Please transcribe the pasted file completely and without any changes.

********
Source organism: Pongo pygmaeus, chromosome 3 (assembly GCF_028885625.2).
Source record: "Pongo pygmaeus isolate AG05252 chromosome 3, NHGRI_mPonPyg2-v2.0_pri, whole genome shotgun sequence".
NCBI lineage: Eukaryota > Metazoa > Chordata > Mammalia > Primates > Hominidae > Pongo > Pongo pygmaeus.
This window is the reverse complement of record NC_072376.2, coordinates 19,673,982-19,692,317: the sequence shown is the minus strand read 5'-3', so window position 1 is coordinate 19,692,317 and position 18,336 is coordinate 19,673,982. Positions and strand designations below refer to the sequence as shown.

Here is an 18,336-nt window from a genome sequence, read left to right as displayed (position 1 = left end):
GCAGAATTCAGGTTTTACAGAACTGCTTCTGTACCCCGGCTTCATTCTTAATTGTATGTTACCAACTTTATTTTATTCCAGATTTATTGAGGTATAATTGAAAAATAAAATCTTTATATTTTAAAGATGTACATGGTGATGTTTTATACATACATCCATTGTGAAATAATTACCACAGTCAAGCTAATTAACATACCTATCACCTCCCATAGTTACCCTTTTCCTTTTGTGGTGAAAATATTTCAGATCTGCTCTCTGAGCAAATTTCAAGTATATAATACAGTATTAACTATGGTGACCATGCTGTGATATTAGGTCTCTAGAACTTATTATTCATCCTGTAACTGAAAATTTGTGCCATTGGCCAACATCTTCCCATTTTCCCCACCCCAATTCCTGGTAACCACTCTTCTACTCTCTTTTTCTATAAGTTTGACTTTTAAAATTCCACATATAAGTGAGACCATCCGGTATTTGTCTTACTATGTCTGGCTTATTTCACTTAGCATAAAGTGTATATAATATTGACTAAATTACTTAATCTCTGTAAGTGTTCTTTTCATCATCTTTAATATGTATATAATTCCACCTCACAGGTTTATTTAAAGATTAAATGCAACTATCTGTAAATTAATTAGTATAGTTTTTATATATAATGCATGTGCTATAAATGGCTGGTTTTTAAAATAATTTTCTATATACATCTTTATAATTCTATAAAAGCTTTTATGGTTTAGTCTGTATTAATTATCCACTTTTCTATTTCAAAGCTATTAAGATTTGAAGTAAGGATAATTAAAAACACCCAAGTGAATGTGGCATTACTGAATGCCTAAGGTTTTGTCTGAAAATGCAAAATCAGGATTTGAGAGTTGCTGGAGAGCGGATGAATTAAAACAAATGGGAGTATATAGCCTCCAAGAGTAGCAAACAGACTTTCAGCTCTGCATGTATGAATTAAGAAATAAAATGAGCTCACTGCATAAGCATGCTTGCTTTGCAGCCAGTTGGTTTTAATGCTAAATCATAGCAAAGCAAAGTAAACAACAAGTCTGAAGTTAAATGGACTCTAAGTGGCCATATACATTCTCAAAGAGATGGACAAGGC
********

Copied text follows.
Source organism: Pongo pygmaeus, chromosome 3 (assembly GCF_028885625.2).
Source record: "Pongo pygmaeus isolate AG05252 chromosome 3, NHGRI_mPonPyg2-v2.0_pri, whole genome shotgun sequence".
NCBI lineage: Eukaryota > Metazoa > Chordata > Mammalia > Primates > Hominidae > Pongo > Pongo pygmaeus.
This window is the reverse complement of record NC_072376.2, coordinates 19,673,982-19,692,317: the sequence shown is the minus strand read 5'-3', so window position 1 is coordinate 19,692,317 and position 18,336 is coordinate 19,673,982. Positions and strand designations below refer to the sequence as shown.

Here is an 18,336-nt window from a genome sequence, read left to right as displayed (position 1 = left end):
GCAGAATTCAGGTTTTACAGAACTGCTTCTGTACCCCGGCTTCATTCTTAATTGTATGTTACCAACTTTATTTTATTCCAGATTTATTGAGGTATAATTGAAAAATAAAATCTTTATATTTTAAAGATGTACATGGTGATGTTTTATACATACATCCATTGTGAAATAATTACCACAGTCAAGCTAATTAACATACCTATCACCTCCCATAGTTACCCTTTTCCTTTTGTGGTGAAAATATTTCAGATCTGCTCTCTGAGCAAATTTCAAGTATATAATACAGTATTAACTATGGTGACCATGCTGTGATATTAGGTCTCTAGAACTTATTATTCATCCTGTAACTGAAAATTTGTGCCATTGGCCAACATCTTCCCATTTTCCCCACCCCAATTCCTGGTAACCACTCTTCTACTCTCTTTTTCTATAAGTTTGACTTTTAAAATTCCACATATAAGTGAGACCATCCGGTATTTGTCTTACTATGTCTGGCTTATTTCACTTAGCATAAAGTGTATATAATATTGACTAAATTACTTAATCTCTGTAAGTGTTCTTTTCATCATCTTTAATATGTATATAATTCCACCTCACAGGTTTATTTAAAGATTAAATGCAACTATCTGTAAATTAATTAGTATAGTTTTTATATATAATGCATGTGCTATAAATGGCTGGTTTTTAAAATAATTTTCTATATACATCTTTATAATTCTATAAAAGCTTTTATGGTTTAGTCTGTATTAATTATCCACTTTTCTATTTCAAAGCTATTAAGATTTGAAGTAAGGATAATTAAAAACACCCAAGTGAATGTGGCATTACTGAATGCCTAAGGTTTTGTCTGAAAATGCAAAATCAGGATTTGAGAGTTGCTGGAGAGCGGATGAATTAAAACAAATGGGAGTATATAGCCTCCAAGAGTAGCAAACAGACTTTCAGCTCTGCATGTATGAATTAAGAAATAAAATGAGCTCACTGCATAAGCATGCTTGCTTTGCAGCCAGTTGGTTTTAATGCTAAATCATAGCAAAGCAAAGTAAACAACAAGTCTGAAGTTAAATGGACTCTAAGTGGCCATATACATTCTCAAAGAGATGGACAAGGC